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Las Vegas Divorce Law Blog

Understanding the role and procedure of separation agreements

Nevada couples who are seeking a divorce may be interested in learning more about separation agreements. These agreements can be very helpful in getting the couple's understanding of many issues in writing before moving forward with the divorce.

When a couple is thinking about divorcing and seeking a legal separation, they may sign an agreement that covers various legal issues between them, including child custody, spousal support and other matters. This contract is known as a separation agreement or a separate maintenance agreement. The agreement is not limited to these common issues, however. A couple can memorialize their understanding as to who takes care of pets and important child rearing issues in the agreement, as well. A separation agreement is technically a post-nuptial agreement, since it is made after the couple is married but before they divorce.

How do I get a temporary protective order in Las Vegas?

A temporary protective order is generally issued in domestic violence cases where an abuser is actively stalking, harming or threatening the life of the victim. The TPO serves as a means of protection against the abuser. To receive a TPO in Las Vegas against someone currently or previously in a domestic relationship, the petitioner must go to the Family Violence Intervention office and fill out the necessary forms. Documents may be faxed or delivered to the office in person.

For out-of-state protection orders, it may take slightly longer to process the person's petition. Both in-state and out-of-state protection orders require a name and address of the abusive individual. A physical description or picture may be helpful in this process. Once the order has been granted, it will be forwarded to the Clark County Sheriff's Office, and after the TPO is processed, police officers will serve the order to the abuser.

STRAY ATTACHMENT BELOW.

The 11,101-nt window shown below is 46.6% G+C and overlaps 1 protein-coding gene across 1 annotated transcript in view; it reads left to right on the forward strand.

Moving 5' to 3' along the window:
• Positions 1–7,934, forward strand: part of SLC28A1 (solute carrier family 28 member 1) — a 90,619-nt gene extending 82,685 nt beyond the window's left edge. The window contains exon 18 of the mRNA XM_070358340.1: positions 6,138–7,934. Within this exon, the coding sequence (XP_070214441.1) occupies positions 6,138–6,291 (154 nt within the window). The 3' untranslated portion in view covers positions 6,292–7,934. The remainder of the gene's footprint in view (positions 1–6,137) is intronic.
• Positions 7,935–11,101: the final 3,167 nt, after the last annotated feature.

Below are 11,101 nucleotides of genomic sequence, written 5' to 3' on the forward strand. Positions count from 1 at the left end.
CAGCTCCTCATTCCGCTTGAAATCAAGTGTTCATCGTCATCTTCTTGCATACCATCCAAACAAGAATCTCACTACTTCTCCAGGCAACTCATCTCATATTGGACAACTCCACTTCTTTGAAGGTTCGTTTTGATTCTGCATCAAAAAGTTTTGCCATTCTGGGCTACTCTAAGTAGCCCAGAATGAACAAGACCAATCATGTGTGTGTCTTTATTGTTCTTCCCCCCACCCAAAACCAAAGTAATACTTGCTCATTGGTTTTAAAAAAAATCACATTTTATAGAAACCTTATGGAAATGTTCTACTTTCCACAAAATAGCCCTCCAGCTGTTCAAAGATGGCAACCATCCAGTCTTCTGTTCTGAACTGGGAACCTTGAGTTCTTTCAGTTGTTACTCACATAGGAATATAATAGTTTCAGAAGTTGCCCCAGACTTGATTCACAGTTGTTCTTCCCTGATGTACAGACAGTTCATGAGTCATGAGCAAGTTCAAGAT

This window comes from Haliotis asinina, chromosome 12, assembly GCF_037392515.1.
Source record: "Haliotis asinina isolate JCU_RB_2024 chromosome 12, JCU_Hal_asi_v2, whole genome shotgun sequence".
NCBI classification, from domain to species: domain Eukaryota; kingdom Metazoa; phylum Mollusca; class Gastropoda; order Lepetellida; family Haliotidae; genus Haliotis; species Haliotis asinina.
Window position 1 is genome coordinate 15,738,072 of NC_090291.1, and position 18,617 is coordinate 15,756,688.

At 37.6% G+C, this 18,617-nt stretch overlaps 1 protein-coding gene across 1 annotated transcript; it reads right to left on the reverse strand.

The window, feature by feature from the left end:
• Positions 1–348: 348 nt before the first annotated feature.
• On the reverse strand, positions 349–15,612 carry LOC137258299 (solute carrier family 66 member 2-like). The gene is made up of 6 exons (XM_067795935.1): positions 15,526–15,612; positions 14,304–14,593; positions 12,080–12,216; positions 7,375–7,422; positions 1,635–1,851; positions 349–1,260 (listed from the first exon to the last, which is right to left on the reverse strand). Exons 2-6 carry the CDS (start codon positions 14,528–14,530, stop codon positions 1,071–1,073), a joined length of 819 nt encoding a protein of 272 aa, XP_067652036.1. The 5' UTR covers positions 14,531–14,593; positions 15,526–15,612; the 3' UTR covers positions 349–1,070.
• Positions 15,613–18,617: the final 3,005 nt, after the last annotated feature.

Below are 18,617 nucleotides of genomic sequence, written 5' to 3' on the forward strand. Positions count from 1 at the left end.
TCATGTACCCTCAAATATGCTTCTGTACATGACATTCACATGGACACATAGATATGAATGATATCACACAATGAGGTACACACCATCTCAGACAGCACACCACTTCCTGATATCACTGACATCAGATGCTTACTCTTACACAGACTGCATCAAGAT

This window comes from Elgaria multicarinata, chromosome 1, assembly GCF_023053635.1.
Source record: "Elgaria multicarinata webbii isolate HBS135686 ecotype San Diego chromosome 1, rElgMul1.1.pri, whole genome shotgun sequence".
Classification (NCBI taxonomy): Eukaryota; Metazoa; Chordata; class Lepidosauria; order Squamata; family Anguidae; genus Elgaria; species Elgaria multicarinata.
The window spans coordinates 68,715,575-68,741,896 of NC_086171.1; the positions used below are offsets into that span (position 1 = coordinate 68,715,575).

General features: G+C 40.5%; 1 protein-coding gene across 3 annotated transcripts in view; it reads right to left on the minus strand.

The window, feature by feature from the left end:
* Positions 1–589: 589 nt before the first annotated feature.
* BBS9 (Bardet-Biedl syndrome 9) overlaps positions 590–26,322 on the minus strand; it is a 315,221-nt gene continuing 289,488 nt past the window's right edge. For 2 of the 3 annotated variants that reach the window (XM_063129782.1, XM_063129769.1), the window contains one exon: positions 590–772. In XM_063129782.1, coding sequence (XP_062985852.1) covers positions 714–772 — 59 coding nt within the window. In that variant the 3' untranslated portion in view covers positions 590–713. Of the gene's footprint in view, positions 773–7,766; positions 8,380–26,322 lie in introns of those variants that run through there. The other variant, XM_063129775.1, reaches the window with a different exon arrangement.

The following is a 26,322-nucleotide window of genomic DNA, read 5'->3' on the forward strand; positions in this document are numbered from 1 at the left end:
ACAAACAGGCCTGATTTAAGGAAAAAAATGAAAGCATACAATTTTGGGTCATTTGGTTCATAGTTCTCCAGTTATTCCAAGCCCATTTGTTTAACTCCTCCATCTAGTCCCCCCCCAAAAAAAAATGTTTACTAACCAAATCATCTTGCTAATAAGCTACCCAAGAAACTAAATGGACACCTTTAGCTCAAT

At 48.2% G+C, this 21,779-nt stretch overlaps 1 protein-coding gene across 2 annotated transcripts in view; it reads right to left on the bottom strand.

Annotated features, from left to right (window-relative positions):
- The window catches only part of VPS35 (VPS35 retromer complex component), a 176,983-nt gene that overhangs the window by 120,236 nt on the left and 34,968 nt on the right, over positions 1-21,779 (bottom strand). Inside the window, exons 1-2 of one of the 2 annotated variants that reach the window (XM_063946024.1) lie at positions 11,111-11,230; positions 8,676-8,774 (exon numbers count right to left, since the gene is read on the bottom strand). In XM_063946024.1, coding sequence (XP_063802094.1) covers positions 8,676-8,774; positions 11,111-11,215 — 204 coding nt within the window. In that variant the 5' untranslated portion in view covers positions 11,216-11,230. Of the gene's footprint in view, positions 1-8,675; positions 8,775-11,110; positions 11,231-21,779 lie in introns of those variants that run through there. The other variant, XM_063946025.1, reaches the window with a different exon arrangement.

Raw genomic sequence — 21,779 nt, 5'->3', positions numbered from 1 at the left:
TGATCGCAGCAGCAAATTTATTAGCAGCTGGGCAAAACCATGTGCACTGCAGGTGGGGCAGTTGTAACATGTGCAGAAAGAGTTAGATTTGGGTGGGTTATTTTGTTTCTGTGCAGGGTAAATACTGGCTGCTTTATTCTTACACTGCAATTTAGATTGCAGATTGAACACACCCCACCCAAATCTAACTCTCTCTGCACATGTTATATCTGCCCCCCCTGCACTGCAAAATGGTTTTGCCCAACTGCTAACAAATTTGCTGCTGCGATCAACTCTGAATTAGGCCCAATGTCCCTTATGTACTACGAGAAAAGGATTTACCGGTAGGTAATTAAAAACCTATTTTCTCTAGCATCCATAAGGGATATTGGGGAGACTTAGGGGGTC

Statutory guidelines for child support orders

In Nevada, there are established guidelines with regard to how family courts determine the amount of child support to order in a particular divorce case. These guidelines, set forth by the Nevada Revised Statutes, call for non-custodial parents to pay a percentage of their gross monthly income based on the number of children requiring support. For one child, the law calls for 18 percent of the income of the parent bearing the obligation for support; for two children, 25 percent; for three, 29 percent; and for four, 31 percent. The called-for amount increases by two percent for each child beyond four.

The statute also includes presumptive maximums per child, so parents who earn substantial incomes may have their payments capped at a certain level. A court may deviate from the guidelines in the event that a parent demonstrates one or more circumstances prohibiting the needs of the child from being met in accordance with the schedule set forth by NRS 125B.070.

Understanding how courts decide interstate custody arrangements

Las Vegas parents may be interested in some information on how interstate child custody issues are dealt with. When multiple states are involved in a dispute, determining the proper court where the issue should be heard requires that court to meet certain requirements.